Unfortunately, the games aren't that much fun. I felt like I saw all the best bits in the trailer, and the rest wasn't terribly impressive. I enjoyed myself for the most part (except near the end, when I wanted to gnaw my arm off from boredom - seriously, I thought it was going to end about five different times), but it's too formulaic and predictable. I defended Judd Apatow against claims of misogyny in another post. I'm happy to say that the depiction of the women in Forgetting Sarah Marshall, specifically Sarah and Rachel, is about as far from misogynistic as possible. Actually, they come off far better than the men. Peter and Aldous are idiots. What I think people who fling accusations of misogyny around fail to realize is that there's a danger in going too far the other way. Of course, it's horrible to show women as nothing but sexist caricatures, but are all women supposed to be saintly paradigms then? That's equally one-dimensional and harmful. Real women have flaws. Sarah and Rachel certainly do. However, they're extremely well-developed and three-dimensional, and those flaws are part of who they are. Having flaws and weaknesses doesn't make them targets of misogyny - it just makes them stronger, more realistic, and human. I love Sarah and Rachel. They're empowering because they have their own minds and make their own decisions in life, even if we perceive those decisions to be mistakes. Sarah and Rachel are interesting, extremely sympathetic (the male characters aren't at all to me), and they refuse to be ruled by men. I think they're great examples of womanhood. On charges of misogyny in the case of Forgetting Sarah Marshall, I hereby find Judd Apatow acquitted.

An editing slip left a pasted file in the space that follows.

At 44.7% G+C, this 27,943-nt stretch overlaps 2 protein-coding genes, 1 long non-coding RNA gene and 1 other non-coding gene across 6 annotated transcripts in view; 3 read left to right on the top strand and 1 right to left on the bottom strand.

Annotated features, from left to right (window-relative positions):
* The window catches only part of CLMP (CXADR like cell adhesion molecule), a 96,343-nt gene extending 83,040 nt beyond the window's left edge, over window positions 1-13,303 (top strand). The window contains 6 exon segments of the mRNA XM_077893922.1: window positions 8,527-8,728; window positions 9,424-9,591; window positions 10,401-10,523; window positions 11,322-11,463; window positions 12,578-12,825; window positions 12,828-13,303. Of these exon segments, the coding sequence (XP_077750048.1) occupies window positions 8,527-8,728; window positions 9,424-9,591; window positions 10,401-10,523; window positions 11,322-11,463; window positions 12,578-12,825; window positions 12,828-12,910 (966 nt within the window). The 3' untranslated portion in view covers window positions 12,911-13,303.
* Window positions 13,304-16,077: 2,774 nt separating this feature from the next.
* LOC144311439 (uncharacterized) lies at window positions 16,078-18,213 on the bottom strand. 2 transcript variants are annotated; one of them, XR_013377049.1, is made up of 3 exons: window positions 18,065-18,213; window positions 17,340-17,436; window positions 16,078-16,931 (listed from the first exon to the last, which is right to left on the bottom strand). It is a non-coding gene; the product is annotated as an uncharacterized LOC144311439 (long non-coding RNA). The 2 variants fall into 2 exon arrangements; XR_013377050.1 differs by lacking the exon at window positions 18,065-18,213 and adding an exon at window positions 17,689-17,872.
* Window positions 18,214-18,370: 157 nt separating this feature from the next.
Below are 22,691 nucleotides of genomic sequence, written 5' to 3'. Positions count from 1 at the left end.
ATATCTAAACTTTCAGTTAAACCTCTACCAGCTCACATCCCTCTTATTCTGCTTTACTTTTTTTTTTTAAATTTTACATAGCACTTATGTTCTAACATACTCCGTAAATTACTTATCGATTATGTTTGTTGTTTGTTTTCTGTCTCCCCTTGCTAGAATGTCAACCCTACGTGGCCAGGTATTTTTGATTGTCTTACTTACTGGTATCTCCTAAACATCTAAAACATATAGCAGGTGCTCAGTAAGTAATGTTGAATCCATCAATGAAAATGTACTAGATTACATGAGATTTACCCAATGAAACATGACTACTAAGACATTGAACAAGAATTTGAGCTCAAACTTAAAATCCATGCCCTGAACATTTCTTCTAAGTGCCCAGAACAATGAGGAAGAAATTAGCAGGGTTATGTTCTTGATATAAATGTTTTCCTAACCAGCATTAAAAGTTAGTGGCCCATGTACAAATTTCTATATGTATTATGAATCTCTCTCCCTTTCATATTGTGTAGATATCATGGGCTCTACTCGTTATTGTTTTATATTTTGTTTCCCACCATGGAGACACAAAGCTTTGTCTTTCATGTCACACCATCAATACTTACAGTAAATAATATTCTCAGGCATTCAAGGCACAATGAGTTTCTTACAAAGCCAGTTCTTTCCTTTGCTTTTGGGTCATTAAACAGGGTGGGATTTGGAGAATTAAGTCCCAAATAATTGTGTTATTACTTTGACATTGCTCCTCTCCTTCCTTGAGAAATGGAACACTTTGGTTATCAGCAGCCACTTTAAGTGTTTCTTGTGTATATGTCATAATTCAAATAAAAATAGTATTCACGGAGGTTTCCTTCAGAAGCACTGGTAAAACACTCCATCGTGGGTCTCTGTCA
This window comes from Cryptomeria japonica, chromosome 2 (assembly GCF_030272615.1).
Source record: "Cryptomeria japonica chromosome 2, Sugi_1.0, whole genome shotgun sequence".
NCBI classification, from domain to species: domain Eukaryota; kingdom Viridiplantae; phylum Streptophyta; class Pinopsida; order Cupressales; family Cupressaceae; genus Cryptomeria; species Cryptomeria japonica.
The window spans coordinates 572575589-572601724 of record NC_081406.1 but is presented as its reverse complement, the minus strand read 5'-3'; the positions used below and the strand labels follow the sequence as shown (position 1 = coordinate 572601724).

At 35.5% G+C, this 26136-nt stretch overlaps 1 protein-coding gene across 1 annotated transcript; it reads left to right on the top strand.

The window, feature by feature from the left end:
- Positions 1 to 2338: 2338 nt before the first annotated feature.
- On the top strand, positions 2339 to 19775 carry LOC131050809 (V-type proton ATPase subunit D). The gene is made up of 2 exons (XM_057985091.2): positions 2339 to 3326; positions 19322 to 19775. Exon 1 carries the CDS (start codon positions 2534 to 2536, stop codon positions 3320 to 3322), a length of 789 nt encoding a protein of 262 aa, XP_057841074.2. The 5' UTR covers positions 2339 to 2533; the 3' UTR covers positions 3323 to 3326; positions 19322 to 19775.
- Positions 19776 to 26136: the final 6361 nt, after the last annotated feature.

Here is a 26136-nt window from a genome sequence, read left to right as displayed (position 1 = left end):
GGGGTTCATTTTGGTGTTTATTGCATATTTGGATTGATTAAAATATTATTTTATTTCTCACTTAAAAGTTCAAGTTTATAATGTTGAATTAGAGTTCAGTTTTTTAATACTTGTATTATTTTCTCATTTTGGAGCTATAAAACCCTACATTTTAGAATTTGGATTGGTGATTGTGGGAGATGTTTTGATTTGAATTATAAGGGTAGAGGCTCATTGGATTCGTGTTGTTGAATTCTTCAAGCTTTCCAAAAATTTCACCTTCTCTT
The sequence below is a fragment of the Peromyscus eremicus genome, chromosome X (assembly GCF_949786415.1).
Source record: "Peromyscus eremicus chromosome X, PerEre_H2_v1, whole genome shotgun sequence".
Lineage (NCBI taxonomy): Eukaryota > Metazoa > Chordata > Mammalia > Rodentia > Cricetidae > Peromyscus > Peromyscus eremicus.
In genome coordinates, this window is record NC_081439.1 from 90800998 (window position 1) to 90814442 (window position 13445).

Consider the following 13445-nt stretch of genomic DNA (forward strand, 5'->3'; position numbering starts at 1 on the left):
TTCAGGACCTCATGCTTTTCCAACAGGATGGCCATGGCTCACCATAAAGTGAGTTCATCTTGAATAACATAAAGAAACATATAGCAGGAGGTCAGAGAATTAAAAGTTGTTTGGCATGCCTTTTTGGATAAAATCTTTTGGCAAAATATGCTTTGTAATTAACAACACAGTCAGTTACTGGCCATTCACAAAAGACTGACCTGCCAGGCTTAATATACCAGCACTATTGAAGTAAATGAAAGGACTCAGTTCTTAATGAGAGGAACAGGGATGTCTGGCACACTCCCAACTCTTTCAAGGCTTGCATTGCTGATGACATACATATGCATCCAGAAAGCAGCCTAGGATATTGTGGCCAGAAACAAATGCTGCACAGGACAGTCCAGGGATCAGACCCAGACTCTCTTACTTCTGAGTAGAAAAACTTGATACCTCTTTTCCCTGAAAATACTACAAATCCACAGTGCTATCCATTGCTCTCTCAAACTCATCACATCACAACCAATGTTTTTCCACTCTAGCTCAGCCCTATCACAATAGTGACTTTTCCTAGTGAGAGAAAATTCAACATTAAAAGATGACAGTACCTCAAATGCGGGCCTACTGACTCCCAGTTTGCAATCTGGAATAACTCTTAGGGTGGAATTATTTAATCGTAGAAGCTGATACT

That being said, the film is guilty of not being very good. It seriously lagged at points, and I occasionally found myself just plain bored. I only laughed out loud maybe twice. The rest of the time, I was waiting for it to be funny. It is, after all, a comedy, n'est-ce pas? My main problem with the film is Jason Segel. He's not capable of carrying an entire movie. This is the first time I've seen him extensively (I know lots of people have preexisting attachments because of Freaks and Geeks and How I Met Your Mother), but I looked at him objectively, and I was unimpressed. He's not a good actor. I mean, he's okay, but I didn't see any depth or discernible character arc. He was just as obnoxious to me at the end as he was at the beginning. In all of Apatow's other films, the Everyman is socially challenged, average-looking to fat, or a loser, but they're all eventually likeable. Actually, I think they're instantly likeable and identifiable. Peter is not a likeable character. In fact, I kind of hate him. He never emerges from his pit of despair and self-loathing long enough to become a real boy. He's pathetic in a totally non-endearing way. Segel may have done a decent job writing, but he sure botches the acting. He is NOT ready for his close-up, Mr. Apatow.